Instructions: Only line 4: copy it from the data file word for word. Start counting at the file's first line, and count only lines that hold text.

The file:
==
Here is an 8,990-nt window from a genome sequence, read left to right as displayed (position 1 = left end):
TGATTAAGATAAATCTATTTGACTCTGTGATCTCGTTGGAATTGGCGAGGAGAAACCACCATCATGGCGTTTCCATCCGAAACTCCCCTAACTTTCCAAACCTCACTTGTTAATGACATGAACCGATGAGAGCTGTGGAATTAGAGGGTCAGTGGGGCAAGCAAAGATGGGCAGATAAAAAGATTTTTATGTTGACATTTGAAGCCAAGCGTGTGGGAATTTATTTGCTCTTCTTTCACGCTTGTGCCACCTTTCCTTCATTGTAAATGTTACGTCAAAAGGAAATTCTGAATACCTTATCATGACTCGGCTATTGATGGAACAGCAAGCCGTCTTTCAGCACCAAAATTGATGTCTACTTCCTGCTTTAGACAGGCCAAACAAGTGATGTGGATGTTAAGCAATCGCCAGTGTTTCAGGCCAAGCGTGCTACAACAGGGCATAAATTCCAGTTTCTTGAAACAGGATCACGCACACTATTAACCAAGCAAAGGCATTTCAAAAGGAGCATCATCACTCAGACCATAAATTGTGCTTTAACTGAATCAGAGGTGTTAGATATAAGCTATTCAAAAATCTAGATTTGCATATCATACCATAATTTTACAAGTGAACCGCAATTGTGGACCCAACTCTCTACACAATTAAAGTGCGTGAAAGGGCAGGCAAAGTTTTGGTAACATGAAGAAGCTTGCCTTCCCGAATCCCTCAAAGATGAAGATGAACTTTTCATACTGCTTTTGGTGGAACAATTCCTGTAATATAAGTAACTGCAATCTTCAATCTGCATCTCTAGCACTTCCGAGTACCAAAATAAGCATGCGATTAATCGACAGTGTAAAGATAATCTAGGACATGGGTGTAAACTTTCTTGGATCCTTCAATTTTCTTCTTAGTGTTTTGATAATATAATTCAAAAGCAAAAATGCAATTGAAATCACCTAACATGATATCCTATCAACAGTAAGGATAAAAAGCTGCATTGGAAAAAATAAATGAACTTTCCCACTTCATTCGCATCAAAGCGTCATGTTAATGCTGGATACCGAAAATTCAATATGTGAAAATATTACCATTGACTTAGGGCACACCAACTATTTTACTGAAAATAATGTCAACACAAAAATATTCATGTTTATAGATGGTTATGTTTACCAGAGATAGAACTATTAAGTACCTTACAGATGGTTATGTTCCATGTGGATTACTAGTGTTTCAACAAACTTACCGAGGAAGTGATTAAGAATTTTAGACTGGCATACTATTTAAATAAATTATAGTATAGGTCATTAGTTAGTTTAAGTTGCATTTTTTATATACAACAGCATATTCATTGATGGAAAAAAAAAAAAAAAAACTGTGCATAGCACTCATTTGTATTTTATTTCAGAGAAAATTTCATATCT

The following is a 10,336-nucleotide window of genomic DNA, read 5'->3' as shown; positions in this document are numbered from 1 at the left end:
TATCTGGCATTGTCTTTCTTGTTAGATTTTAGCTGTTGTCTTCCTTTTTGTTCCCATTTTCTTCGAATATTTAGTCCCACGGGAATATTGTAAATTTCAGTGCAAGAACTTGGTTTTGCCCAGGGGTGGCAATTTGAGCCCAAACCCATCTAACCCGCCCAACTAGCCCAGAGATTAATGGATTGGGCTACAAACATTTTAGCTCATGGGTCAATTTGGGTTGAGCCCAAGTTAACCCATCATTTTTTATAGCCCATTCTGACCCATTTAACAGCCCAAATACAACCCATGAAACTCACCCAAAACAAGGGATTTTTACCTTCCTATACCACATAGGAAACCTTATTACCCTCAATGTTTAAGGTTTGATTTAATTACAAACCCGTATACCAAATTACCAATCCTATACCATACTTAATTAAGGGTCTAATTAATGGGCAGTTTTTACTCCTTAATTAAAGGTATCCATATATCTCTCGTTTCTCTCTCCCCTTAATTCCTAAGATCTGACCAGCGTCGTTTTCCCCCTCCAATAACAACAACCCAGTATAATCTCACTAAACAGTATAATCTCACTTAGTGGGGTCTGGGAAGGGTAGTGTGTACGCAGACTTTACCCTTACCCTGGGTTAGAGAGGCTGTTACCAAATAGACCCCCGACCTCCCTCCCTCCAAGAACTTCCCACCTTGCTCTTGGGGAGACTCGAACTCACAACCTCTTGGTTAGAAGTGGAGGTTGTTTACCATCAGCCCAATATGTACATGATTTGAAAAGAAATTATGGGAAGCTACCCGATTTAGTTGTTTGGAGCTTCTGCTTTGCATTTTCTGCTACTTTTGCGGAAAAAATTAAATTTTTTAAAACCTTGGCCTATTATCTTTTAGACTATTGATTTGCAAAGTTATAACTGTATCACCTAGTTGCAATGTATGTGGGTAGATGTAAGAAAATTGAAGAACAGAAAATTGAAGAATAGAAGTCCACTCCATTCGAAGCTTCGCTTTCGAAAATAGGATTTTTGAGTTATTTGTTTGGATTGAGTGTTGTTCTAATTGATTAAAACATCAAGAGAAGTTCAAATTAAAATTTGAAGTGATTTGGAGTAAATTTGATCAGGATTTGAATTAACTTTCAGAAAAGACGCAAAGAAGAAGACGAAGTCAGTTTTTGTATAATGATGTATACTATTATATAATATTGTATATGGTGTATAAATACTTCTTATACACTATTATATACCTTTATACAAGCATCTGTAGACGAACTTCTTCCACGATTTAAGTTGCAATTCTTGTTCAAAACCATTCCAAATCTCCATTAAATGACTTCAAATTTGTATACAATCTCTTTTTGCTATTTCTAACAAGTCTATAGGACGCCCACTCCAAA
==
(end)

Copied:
TATCTGGCATTGTCTTTCTTGTTAGATTTTAGCTGTTGTCTTCCTTTTTGTTCCCATTTTCTTCGAATATTTAGTCCCACGGGAATATTGTAAATTTCAGTGCAAGAACTTGGTTTTGCCCAGGGGTGGCAATTTGAGCCCAAACCCATCTAACCCGCCCAACTAGCCCAGAGATTAATGGATTGGGCTACAAACATTTTAGCTCATGGGTCAATTTGGGTTGAGCCCAAGTTAACCCATCATTTTTTATAGCCCATTCTGACCCATTTAACAGCCCAAATACAACCCATGAAACTCACCCAAAACAAGGGATTTTTACCTTCCTATACCACATAGGAAACCTTATTACCCTCAATGTTTAAGGTTTGATTTAATTACAAACCCGTATACCAAATTACCAATCCTATACCATACTTAATTAAGGGTCTAATTAATGGGCAGTTTTTACTCCTTAATTAAAGGTATCCATATATCTCTCGTTTCTCTCTCCCCTTAATTCCTAAGATCTGACCAGCGTCGTTTTCCCCCTCCAATAACAACAACCCAGTATAATCTCACTAAACAGTATAATCTCACTTAGTGGGGTCTGGGAAGGGTAGTGTGTACGCAGACTTTACCCTTACCCTGGGTTAGAGAGGCTGTTACCAAATAGACCCCCGACCTCCCTCCCTCCAAGAACTTCCCACCTTGCTCTTGGGGAGACTCGAACTCACAACCTCTTGGTTAGAAGTGGAGGTTGTTTACCATCAGCCCAATATGTACATGATTTGAAAAGAAATTATGGGAAGCTACCCGATTTAGTTGTTTGGAGCTTCTGCTTTGCATTTTCTGCTACTTTTGCGGAAAAAATTAAATTTTTTAAAACCTTGGCCTATTATCTTTTAGACTATTGATTTGCAAAGTTATAACTGTATCACCTAGTTGCAATGTATGTGGGTAGATGTAAGAAAATTGAAGAACAGAAAATTGAAGAATAGAAGTCCACTCCATTCGAAGCTTCGCTTTCGAAAATAGGATTTTTGAGTTATTTGTTTGGATTGAGTGTTGTTCTAATTGATTAAAACATCAAGAGAAGTTCAAATTAAAATTTGAAGTGATTTGGAGTAAATTTGATCAGGATTTGAATTAACTTTCAGAAAAGACGCAAAGAAGAAGACGAAGTCAGTTTTTGTATAATGATGTATACTATTATATAATATTGTATATGGTGTATAAATACTTCTTATACACTATTATATACCTTTATACAAGCATCTGTAGACGAACTTCTTCCACGATTTAAGTTGCAATTCTTGTTCAAAACCATTCCAAATCTCCATTAAATGACTTCAAATTTGTATACAATCTCTTTTTGCTATTTCTAACAAGTCTATAGGACGCCCACTCCAAA